Playing: [Track title]

When the track is playing (not just selected), it will visually have a playing icon next to it.

Navigating the buttons with the screen reader to see that the current track displays "Playing: [track title]"
Using an icon to indicate that the track is playing.

These icons did not have a title before, so even though there was an additional visual cue for the current track state, this was not accessible to a screen reader.

To address this, we added a visually hidden label so it will announce, “Playing: [track title], current item, button.”

It can be argued that this label is unnecessary since if it’s playing, you should be able to hear that the track is playing. But, what if you have your speakers off? What if you muted the player? By providing this additional label, we can make sure we’re doing all we can to communicate the current state of the player.

What just happened? Providing Feedback on Actions.


Screen reader showing "Loading: [track title] [track description]" when a new track is selected.

When a new track is selected, we use WordPress’s speak() function to immediately announce, “Loading: [track title] [track description].”

Before this, it would not give any kind of immediate feedback when you pressed a track button. Thus, if it took a long time for the track to load, you’d be sitting with silence not knowing if anything had happened.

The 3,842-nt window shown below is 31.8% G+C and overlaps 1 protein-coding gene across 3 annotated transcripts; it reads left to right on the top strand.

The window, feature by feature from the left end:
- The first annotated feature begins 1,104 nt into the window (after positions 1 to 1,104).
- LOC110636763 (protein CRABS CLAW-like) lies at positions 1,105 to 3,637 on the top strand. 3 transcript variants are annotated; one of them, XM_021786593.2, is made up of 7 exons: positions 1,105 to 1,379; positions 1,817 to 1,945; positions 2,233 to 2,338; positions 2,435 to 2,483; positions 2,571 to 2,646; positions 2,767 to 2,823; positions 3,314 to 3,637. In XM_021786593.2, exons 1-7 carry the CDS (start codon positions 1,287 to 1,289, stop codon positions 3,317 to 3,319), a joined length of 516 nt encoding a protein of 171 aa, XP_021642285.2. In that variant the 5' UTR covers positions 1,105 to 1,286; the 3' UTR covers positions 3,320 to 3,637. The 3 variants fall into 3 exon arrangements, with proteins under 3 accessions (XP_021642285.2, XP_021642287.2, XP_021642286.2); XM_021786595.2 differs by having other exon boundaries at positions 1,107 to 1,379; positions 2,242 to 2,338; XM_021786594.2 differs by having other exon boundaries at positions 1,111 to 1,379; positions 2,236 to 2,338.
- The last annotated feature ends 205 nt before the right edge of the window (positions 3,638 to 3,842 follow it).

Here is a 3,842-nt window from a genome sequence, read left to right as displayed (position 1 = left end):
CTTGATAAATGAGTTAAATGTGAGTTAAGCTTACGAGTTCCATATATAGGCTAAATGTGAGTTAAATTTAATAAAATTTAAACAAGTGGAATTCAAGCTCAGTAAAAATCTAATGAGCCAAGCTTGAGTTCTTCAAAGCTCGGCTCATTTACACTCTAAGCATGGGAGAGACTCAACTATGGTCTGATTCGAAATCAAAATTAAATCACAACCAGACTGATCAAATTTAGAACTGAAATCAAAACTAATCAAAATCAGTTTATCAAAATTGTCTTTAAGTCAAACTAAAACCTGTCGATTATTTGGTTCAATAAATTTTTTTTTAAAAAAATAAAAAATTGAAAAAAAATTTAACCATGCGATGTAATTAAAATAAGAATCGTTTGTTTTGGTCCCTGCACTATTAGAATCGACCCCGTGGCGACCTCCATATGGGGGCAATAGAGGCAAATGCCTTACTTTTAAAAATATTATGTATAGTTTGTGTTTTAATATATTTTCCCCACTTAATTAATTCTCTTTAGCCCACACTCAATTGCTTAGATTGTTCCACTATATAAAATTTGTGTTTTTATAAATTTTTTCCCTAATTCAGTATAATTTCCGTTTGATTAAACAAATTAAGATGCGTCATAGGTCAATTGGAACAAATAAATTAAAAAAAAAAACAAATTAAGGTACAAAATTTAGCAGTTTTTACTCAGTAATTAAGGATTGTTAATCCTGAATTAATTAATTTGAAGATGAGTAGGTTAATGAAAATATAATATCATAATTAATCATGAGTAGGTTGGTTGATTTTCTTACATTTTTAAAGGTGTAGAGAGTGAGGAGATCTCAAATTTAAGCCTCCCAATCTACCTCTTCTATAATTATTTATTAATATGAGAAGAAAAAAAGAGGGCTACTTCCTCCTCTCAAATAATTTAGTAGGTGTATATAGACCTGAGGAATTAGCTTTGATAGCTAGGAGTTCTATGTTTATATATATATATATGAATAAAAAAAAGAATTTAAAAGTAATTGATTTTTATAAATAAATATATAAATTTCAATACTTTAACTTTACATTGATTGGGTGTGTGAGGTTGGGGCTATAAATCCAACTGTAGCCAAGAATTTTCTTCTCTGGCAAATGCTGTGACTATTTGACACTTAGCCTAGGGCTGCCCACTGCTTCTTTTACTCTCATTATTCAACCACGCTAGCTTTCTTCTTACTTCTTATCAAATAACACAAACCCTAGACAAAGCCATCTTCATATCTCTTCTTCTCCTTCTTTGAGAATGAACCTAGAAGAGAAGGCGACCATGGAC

Now, there’s immediate feedback that:

  1. The track is loading
  2. What track is loading
  3. The track description (as it’s new content on the screen and would not be read otherwise)

Note: VoiceOver users can press ctrl to silence the message if they don’t want to hear the full description.

Playback Error

The visual error message has a link in it that says “Open in a new tab.” Screen readers can use the rotor to navigate links. When doing this, you are presented with an “Open in a new tab” link that doesn’t provide any context to what you’re opening in a new tab.

Link rotor showing "Open in a new tab" link that has no context.

We’ve added a visually hidden podcast title in the link so it will show as “[podcast title]: Open in a new tab.” You can see this in the gif below in the bottom left gray box when the screen reader focuses the “Open in a new tab” link.